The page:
BIOL368/F14:Chloe Jones Week 3

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Annotated Bibliography for HIV Evolution Project


  1. Write three questions (or more) that you have about HIV that you would like answered.
    1. When does HIV become AIDS?
    2. If somebody infected with HIV has blood that touches you and you unknowingly tough your eye or nose, would you contract the disease?
    3. Does HIV impact your opportunity to receive employment?
  2. Keyword Search
    1. What original keyword(s) did you use? How many results did you get?
      • Web of science: HIV(264,797 results) ENV gene (4,310)
    2. Which terms in which combinations were most useful to narrow down the search? How many results did you get after narrowing the search?
      • HIV+ENV gene: 2,305
      • HIV+ENV gene+CD4 T: 411
      • ENV gene+CD4 T: 483
      • When I added CD4 T it narrowed the results down dramatically taking the articles available from 2,305 to 411.
  3. Advanced Search - For all three, which advanced search functions were most useful to narrow down the search? How many results did you get?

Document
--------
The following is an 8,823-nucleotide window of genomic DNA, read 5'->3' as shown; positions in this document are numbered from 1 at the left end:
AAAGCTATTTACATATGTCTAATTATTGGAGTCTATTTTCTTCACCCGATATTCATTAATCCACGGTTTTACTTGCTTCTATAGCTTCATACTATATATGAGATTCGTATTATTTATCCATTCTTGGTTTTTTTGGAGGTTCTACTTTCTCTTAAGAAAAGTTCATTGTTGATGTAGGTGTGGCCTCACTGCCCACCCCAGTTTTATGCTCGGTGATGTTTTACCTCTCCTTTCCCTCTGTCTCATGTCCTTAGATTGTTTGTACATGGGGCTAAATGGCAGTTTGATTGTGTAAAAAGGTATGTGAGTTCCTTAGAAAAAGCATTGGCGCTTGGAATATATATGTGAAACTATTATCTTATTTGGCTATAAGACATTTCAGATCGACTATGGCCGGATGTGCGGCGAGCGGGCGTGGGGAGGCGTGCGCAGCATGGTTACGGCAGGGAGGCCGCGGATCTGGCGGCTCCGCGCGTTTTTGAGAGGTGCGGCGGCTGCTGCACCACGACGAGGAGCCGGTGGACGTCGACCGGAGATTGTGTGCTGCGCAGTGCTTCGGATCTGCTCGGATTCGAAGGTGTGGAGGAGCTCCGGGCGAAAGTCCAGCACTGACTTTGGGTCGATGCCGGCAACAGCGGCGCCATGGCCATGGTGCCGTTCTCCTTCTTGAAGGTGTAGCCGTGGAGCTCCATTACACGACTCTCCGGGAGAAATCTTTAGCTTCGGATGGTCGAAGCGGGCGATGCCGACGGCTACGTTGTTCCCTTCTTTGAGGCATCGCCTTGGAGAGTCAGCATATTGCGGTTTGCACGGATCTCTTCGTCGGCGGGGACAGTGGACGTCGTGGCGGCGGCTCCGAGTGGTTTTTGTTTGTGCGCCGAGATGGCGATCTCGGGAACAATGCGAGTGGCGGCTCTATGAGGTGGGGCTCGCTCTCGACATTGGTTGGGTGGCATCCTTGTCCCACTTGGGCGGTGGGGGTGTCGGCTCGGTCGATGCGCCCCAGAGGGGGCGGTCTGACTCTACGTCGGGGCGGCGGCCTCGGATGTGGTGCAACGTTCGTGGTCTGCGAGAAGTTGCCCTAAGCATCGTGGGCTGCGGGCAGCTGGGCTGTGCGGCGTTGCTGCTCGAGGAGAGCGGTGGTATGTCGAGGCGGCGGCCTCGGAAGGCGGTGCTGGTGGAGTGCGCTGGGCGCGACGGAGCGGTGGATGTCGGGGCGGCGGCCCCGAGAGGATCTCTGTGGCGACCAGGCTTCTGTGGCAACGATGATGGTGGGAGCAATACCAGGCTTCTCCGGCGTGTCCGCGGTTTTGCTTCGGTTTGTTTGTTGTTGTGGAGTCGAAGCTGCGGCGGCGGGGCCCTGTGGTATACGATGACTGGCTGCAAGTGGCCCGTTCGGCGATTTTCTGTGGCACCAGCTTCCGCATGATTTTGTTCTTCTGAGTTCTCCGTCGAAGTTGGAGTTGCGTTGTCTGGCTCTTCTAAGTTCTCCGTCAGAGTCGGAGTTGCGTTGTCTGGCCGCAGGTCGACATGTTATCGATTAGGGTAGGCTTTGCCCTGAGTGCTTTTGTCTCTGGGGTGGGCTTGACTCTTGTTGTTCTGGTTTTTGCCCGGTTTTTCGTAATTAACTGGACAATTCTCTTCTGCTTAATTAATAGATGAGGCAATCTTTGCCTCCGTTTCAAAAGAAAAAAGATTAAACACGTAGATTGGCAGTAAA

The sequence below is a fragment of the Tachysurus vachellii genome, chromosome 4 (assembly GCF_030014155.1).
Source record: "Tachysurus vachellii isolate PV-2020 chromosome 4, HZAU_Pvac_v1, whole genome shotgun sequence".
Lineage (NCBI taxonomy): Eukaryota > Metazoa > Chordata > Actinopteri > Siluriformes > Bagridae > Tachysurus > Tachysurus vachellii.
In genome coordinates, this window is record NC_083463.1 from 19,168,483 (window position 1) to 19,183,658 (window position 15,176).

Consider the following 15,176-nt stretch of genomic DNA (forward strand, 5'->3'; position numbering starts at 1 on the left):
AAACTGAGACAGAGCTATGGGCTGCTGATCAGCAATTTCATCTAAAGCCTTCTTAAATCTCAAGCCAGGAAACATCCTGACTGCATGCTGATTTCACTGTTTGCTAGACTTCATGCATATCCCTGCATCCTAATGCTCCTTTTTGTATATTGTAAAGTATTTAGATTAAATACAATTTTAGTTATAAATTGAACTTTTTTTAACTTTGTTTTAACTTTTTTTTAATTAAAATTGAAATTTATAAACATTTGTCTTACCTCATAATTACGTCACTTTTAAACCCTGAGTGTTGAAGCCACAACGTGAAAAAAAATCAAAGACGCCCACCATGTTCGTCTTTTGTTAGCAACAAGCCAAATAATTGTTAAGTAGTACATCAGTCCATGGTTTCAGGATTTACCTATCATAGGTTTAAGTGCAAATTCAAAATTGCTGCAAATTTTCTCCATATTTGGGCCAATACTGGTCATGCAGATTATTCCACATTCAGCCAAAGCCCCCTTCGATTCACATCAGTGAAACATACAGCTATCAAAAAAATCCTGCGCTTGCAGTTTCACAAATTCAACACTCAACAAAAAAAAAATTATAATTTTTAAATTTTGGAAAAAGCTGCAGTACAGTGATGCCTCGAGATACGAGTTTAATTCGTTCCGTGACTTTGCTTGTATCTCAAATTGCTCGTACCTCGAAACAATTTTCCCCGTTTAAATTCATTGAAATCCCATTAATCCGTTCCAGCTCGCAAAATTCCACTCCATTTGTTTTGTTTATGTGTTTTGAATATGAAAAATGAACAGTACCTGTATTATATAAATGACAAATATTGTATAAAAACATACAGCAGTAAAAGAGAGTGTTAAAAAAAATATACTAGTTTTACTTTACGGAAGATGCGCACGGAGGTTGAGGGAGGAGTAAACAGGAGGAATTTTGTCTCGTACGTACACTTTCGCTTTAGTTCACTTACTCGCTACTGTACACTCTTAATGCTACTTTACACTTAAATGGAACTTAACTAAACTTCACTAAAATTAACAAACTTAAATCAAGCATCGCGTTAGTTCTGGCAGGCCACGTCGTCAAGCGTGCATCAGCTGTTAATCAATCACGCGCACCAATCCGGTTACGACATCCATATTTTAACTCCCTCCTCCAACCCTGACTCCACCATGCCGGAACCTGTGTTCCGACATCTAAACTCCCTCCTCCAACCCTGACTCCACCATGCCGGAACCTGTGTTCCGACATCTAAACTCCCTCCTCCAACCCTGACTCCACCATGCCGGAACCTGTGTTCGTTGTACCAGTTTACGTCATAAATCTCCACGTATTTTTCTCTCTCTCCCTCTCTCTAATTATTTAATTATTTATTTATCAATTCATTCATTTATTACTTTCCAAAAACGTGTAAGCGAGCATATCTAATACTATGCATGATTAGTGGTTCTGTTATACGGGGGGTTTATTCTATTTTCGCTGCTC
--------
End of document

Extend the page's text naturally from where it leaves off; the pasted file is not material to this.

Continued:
1. Web of Science
      • Using the topic: HIV-1 and ENV gene ( 1,985 results)
      • Using the topic: HIV-1 and ENV gene Author: Markham (2 results)
      • Results were able to be narrowed by incorporating an author and using the term AND to include all topics that I wanted discussed in the article. Also, by choosing the years and how many times an article had been cited allowed me to find recent articles as well as articles that seemed noteworthy to others.
    2. PubMed
      • (Hiv-1[Title/Abstract]) AND ENV[Title/Abstract] (4323 results)
      • ((HIV-1[Title/Abstract]) AND ENV gene[Title/Abstract]) AND CD4[Title/Abstract] (137 results)
      • By immediately clicking the advanced button it allows you to search using keywords found in the title and the abstract which I thought was extremely helpful. Also, by clicking the free full it allowed you to see which ones that had available.